Lake District succeeds in bid to be named as a World Heritage Site

The Lake District in Cumbria joins sites including the Grand Canyon and Stonehenge on the World Heritage Site list. Pic: PA.
The Lake District in Cumbria joins sites including the Grand Canyon and Stonehenge on the World Heritage Site list. Pic: PA.
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The Lake District has been named as a World Heritage Site, Unesco has announced.

The north-west England beauty spot joins sites including the Taj Mahal, the Grand Canyon and Stonehenge on the prestigious list.

A walker at the summit of Cat Bells fell looking over Derwent Water towards Keswick in the Lake District, which has been designated as a World Heritage Site. Pic: PA.

A walker at the summit of Cat Bells fell looking over Derwent Water towards Keswick in the Lake District, which has been designated as a World Heritage Site. Pic: PA.

The culture organisation tweeted: "Just inscribed as @UNESCO #WorldHeritage Site: The English Lake District."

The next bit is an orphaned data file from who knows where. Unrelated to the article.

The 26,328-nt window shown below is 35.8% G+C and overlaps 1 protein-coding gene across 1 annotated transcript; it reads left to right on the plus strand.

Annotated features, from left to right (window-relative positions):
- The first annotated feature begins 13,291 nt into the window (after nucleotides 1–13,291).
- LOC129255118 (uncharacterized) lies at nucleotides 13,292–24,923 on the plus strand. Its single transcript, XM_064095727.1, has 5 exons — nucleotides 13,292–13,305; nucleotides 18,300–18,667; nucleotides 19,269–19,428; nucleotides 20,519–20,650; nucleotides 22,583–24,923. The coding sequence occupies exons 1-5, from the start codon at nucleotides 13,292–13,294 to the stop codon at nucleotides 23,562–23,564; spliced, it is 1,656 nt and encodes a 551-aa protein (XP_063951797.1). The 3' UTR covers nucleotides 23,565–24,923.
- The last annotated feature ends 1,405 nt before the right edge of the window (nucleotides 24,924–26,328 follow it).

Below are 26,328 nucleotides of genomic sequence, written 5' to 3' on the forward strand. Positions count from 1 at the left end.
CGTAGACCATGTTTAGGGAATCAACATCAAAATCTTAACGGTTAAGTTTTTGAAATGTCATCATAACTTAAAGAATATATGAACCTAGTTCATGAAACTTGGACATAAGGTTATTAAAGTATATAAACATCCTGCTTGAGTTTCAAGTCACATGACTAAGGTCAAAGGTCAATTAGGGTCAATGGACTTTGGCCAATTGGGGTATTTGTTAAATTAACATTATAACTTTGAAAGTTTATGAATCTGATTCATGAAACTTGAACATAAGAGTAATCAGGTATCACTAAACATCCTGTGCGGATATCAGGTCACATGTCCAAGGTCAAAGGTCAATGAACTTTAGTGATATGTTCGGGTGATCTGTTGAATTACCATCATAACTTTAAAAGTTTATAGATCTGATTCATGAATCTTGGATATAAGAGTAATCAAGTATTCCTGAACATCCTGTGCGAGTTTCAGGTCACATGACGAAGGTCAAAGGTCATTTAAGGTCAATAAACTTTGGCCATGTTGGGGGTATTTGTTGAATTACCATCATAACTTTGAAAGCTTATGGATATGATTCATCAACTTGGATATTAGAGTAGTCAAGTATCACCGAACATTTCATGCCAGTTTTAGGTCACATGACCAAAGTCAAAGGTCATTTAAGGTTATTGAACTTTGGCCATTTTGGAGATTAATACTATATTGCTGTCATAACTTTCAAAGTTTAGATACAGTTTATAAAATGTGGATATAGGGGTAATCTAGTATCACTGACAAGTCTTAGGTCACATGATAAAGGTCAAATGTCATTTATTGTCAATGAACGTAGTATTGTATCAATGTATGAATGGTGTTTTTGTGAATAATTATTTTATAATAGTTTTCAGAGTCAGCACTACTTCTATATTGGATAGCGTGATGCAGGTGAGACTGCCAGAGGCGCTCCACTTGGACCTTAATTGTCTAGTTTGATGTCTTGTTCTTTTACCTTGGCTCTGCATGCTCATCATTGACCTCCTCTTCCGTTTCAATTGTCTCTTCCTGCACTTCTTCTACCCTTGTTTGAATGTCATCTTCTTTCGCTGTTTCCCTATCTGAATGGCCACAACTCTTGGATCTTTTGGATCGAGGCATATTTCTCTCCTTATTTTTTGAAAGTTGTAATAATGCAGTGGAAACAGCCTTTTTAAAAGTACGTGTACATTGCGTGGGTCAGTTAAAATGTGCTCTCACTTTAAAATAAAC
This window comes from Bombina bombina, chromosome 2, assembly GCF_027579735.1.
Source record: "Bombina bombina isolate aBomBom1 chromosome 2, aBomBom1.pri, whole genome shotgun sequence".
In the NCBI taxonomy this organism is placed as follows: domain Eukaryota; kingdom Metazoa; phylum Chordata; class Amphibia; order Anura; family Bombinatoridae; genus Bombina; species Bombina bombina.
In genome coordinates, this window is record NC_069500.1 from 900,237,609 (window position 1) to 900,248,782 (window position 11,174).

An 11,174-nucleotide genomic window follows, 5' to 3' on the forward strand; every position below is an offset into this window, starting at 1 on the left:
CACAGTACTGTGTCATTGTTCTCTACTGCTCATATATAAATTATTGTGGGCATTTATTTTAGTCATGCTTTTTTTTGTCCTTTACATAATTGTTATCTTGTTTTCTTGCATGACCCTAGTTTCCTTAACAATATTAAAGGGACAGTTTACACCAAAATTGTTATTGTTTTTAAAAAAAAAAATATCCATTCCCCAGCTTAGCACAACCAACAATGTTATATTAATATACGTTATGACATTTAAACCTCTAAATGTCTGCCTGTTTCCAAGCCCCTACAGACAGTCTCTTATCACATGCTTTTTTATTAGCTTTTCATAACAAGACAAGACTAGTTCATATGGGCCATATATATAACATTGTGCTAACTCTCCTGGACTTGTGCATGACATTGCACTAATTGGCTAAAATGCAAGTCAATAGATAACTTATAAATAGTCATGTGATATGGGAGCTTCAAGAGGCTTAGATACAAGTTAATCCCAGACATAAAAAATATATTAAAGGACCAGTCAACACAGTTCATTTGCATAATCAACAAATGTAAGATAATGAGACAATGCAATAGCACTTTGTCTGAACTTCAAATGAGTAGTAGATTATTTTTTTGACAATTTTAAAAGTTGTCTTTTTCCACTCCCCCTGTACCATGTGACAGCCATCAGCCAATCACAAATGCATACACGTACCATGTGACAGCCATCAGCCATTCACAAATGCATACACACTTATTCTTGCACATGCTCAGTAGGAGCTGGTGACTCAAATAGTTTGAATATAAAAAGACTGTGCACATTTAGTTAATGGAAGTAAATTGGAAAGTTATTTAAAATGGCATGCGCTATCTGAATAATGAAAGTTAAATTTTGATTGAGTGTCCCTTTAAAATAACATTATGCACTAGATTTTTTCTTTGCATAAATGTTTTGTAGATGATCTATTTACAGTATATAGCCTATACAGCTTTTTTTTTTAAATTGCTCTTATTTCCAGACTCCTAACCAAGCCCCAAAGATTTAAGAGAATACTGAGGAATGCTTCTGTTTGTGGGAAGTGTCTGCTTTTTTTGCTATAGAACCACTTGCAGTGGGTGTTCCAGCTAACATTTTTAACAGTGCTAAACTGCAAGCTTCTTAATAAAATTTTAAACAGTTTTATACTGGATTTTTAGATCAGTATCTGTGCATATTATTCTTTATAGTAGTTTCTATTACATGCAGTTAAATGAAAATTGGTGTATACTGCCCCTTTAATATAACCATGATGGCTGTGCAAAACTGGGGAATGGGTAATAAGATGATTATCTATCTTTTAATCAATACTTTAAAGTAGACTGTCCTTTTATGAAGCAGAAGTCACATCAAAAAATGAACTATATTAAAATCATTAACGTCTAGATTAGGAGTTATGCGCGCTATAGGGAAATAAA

Lord Clark of Windermere, who chaired the Lake District's bid, said the decision to recognise the region's culture, art and literature, as well as its landscape, was "momentous".

He said: "It is this exceptional blend which makes our Lake District so spectacularly unique and we are delighted Unesco has agreed.

"A great many people have come together to make this happen, and we believe the decision will have long and lasting benefits for the spectacular Lake District landscape, the 18 million visitors we welcome every year and for the people who call the National Park their home."

A view of Glenridding and Ullswater in the Lake District, which has been named as a World Heritage Site by Unesco. Pic: PA.

A view of Glenridding and Ullswater in the Lake District, which has been named as a World Heritage Site by Unesco. Pic: PA.

A Unesco committee in Krakow, Poland, backed the national park, in Cumbria, which is home to England's highest mountain, Scafell Pike.

The Lake District was among 33 nominations of sites all over the world.

The bid was formally entered by the Department for Digital, Culture, Media and Sport and Historic England, and was the UK's only submission in 2016.

John Glen, minister for arts, heritage and tourism, said: "The Lake District is one of the UK's most stunning and ancient landscapes, and I am thrilled it has been granted World Heritage Site status.

"It is a unique part of the world that combines a vibrant farming community with thousands of archaeological sites and structures that give us an amazing glimpse into our past.

"This decision will undoubtedly elevate the position of the Lake District internationally, boosting tourism and benefiting local communities and businesses."